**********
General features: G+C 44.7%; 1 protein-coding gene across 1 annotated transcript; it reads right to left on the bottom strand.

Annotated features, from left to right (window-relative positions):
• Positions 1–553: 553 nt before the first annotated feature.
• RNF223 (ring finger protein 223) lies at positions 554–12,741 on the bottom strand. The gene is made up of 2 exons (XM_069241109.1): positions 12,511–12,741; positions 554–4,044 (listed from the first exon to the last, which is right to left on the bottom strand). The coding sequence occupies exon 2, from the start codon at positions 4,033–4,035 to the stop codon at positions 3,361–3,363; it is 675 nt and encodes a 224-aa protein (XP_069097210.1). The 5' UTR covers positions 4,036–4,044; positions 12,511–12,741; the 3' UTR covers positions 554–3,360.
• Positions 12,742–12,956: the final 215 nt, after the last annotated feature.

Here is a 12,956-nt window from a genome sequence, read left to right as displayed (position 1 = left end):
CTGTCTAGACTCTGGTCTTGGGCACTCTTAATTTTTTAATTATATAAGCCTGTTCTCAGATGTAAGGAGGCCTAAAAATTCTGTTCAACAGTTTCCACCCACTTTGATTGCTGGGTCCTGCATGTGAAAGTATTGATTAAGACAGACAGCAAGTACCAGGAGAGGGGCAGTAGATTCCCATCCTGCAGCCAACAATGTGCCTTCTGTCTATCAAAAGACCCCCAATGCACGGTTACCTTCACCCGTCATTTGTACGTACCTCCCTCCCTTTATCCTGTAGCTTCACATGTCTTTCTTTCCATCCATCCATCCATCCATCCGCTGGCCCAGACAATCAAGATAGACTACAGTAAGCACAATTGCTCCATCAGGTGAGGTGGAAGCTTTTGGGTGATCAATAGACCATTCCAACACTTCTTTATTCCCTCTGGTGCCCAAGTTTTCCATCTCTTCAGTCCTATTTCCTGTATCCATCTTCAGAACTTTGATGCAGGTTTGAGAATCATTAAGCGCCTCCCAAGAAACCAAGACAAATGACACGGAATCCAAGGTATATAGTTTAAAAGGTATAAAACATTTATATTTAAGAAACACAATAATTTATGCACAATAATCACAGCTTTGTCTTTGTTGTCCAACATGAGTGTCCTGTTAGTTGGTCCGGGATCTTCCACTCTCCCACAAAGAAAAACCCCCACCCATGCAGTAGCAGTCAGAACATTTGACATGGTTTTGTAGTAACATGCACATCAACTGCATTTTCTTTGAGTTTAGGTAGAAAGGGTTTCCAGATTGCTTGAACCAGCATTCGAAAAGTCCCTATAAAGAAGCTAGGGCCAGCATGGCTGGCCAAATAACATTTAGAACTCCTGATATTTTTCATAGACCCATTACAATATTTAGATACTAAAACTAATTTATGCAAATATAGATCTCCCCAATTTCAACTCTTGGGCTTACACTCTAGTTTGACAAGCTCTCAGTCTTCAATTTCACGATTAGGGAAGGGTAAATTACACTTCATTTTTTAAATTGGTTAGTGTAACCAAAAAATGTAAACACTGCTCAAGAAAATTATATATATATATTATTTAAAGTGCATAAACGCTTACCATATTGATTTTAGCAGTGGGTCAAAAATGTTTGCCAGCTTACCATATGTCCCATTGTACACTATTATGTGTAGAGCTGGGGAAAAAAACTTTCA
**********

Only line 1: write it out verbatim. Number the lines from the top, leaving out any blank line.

General features: G+C 44.7%; 1 protein-coding gene across 1 annotated transcript; it reads right to left on the bottom strand.